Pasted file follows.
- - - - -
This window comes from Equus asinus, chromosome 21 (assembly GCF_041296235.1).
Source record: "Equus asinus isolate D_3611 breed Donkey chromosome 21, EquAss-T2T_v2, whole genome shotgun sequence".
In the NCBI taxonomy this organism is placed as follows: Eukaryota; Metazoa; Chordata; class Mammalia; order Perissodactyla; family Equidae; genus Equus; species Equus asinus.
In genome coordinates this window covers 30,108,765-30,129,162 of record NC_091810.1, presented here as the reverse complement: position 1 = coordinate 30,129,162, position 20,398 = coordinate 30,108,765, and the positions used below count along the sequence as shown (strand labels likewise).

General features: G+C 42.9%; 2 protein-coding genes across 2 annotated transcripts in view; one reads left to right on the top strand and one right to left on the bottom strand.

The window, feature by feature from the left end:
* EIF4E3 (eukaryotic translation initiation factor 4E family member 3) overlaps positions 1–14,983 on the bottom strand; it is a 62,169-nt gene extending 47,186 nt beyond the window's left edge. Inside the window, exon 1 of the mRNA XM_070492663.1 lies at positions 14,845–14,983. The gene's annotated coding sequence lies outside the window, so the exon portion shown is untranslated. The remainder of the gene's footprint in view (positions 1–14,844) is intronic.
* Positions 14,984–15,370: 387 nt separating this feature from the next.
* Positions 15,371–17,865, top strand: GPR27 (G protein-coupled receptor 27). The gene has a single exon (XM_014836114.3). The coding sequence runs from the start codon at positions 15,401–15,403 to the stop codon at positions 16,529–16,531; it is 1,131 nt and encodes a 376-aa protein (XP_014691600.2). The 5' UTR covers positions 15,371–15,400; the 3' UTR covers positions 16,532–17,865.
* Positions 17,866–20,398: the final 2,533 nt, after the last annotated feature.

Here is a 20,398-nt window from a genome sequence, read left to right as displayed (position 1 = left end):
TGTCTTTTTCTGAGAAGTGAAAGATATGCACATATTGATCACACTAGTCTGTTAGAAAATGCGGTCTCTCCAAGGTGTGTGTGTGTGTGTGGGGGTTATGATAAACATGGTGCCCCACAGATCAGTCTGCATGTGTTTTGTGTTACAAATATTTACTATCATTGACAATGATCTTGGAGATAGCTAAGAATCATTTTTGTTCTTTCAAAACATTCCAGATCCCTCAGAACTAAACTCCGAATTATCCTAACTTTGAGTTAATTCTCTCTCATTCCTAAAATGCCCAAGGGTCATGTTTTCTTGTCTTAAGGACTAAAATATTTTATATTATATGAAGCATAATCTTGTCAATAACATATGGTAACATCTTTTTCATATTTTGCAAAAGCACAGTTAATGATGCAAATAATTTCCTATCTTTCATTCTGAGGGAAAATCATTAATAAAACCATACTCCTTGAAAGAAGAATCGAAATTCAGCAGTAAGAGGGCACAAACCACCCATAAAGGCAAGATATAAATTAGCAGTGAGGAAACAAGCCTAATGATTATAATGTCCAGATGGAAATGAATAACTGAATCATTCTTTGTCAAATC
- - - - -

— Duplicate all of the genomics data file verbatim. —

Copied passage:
This window comes from Equus asinus, chromosome 21 (assembly GCF_041296235.1).
Source record: "Equus asinus isolate D_3611 breed Donkey chromosome 21, EquAss-T2T_v2, whole genome shotgun sequence".
In the NCBI taxonomy this organism is placed as follows: Eukaryota; Metazoa; Chordata; class Mammalia; order Perissodactyla; family Equidae; genus Equus; species Equus asinus.
In genome coordinates this window covers 30,108,765-30,129,162 of record NC_091810.1, presented here as the reverse complement: position 1 = coordinate 30,129,162, position 20,398 = coordinate 30,108,765, and the positions used below count along the sequence as shown (strand labels likewise).

General features: G+C 42.9%; 2 protein-coding genes across 2 annotated transcripts in view; one reads left to right on the top strand and one right to left on the bottom strand.

The window, feature by feature from the left end:
* EIF4E3 (eukaryotic translation initiation factor 4E family member 3) overlaps positions 1–14,983 on the bottom strand; it is a 62,169-nt gene extending 47,186 nt beyond the window's left edge. Inside the window, exon 1 of the mRNA XM_070492663.1 lies at positions 14,845–14,983. The gene's annotated coding sequence lies outside the window, so the exon portion shown is untranslated. The remainder of the gene's footprint in view (positions 1–14,844) is intronic.
* Positions 14,984–15,370: 387 nt separating this feature from the next.
* Positions 15,371–17,865, top strand: GPR27 (G protein-coupled receptor 27). The gene has a single exon (XM_014836114.3). The coding sequence runs from the start codon at positions 15,401–15,403 to the stop codon at positions 16,529–16,531; it is 1,131 nt and encodes a 376-aa protein (XP_014691600.2). The 5' UTR covers positions 15,371–15,400; the 3' UTR covers positions 16,532–17,865.
* Positions 17,866–20,398: the final 2,533 nt, after the last annotated feature.

Here is a 20,398-nt window from a genome sequence, read left to right as displayed (position 1 = left end):
TGTCTTTTTCTGAGAAGTGAAAGATATGCACATATTGATCACACTAGTCTGTTAGAAAATGCGGTCTCTCCAAGGTGTGTGTGTGTGTGTGGGGGTTATGATAAACATGGTGCCCCACAGATCAGTCTGCATGTGTTTTGTGTTACAAATATTTACTATCATTGACAATGATCTTGGAGATAGCTAAGAATCATTTTTGTTCTTTCAAAACATTCCAGATCCCTCAGAACTAAACTCCGAATTATCCTAACTTTGAGTTAATTCTCTCTCATTCCTAAAATGCCCAAGGGTCATGTTTTCTTGTCTTAAGGACTAAAATATTTTATATTATATGAAGCATAATCTTGTCAATAACATATGGTAACATCTTTTTCATATTTTGCAAAAGCACAGTTAATGATGCAAATAATTTCCTATCTTTCATTCTGAGGGAAAATCATTAATAAAACCATACTCCTTGAAAGAAGAATCGAAATTCAGCAGTAAGAGGGCACAAACCACCCATAAAGGCAAGATATAAATTAGCAGTGAGGAAACAAGCCTAATGATTATAATGTCCAGATGGAAATGAATAACTGAATCATTCTTTGTCAAATC